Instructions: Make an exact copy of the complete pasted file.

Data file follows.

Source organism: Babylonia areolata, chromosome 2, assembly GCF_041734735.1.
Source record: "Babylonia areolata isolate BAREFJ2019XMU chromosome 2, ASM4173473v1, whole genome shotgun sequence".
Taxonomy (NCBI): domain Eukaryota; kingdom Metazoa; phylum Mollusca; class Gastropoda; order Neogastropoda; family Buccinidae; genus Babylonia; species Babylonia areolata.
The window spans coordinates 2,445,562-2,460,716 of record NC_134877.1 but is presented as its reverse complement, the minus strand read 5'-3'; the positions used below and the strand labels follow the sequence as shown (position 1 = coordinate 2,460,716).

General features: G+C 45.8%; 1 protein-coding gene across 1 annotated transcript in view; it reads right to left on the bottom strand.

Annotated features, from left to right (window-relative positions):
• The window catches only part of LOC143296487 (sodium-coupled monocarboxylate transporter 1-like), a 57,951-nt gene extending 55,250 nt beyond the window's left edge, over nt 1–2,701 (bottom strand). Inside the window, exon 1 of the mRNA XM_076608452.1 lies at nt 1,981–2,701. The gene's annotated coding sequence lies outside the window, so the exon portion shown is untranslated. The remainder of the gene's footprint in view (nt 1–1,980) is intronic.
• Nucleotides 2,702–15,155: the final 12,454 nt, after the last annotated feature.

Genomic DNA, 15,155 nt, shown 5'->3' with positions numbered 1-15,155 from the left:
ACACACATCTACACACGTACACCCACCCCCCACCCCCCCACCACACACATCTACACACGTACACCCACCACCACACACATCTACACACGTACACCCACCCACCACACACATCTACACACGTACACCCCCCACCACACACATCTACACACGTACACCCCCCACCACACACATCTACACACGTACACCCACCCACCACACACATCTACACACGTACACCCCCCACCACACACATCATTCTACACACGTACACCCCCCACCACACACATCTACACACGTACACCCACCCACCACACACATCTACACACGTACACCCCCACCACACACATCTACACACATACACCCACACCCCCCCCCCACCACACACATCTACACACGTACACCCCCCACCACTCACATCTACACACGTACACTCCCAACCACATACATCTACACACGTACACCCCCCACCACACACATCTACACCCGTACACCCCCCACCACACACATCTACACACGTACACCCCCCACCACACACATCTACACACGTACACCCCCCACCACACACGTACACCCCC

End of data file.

Source organism: Babylonia areolata, chromosome 2, assembly GCF_041734735.1.
Source record: "Babylonia areolata isolate BAREFJ2019XMU chromosome 2, ASM4173473v1, whole genome shotgun sequence".
Taxonomy (NCBI): domain Eukaryota; kingdom Metazoa; phylum Mollusca; class Gastropoda; order Neogastropoda; family Buccinidae; genus Babylonia; species Babylonia areolata.
The window spans coordinates 2,445,562-2,460,716 of record NC_134877.1 but is presented as its reverse complement, the minus strand read 5'-3'; the positions used below and the strand labels follow the sequence as shown (position 1 = coordinate 2,460,716).

General features: G+C 45.8%; 1 protein-coding gene across 1 annotated transcript in view; it reads right to left on the bottom strand.

Annotated features, from left to right (window-relative positions):
• The window catches only part of LOC143296487 (sodium-coupled monocarboxylate transporter 1-like), a 57,951-nt gene extending 55,250 nt beyond the window's left edge, over nt 1–2,701 (bottom strand). Inside the window, exon 1 of the mRNA XM_076608452.1 lies at nt 1,981–2,701. The gene's annotated coding sequence lies outside the window, so the exon portion shown is untranslated. The remainder of the gene's footprint in view (nt 1–1,980) is intronic.
• Nucleotides 2,702–15,155: the final 12,454 nt, after the last annotated feature.

Genomic DNA, 15,155 nt, shown 5'->3' with positions numbered 1-15,155 from the left:
ACACACATCTACACACGTACACCCACCCCCCACCCCCCCACCACACACATCTACACACGTACACCCACCACCACACACATCTACACACGTACACCCACCCACCACACACATCTACACACGTACACCCCCCACCACACACATCTACACACGTACACCCCCCACCACACACATCTACACACGTACACCCACCCACCACACACATCTACACACGTACACCCCCCACCACACACATCATTCTACACACGTACACCCCCCACCACACACATCTACACACGTACACCCACCCACCACACACATCTACACACGTACACCCCCACCACACACATCTACACACATACACCCACACCCCCCCCCCACCACACACATCTACACACGTACACCCCCCACCACTCACATCTACACACGTACACTCCCAACCACATACATCTACACACGTACACCCCCCACCACACACATCTACACCCGTACACCCCCCACCACACACATCTACACACGTACACCCCCCACCACACACATCTACACACGTACACCCCCCACCACACACGTACACCCCC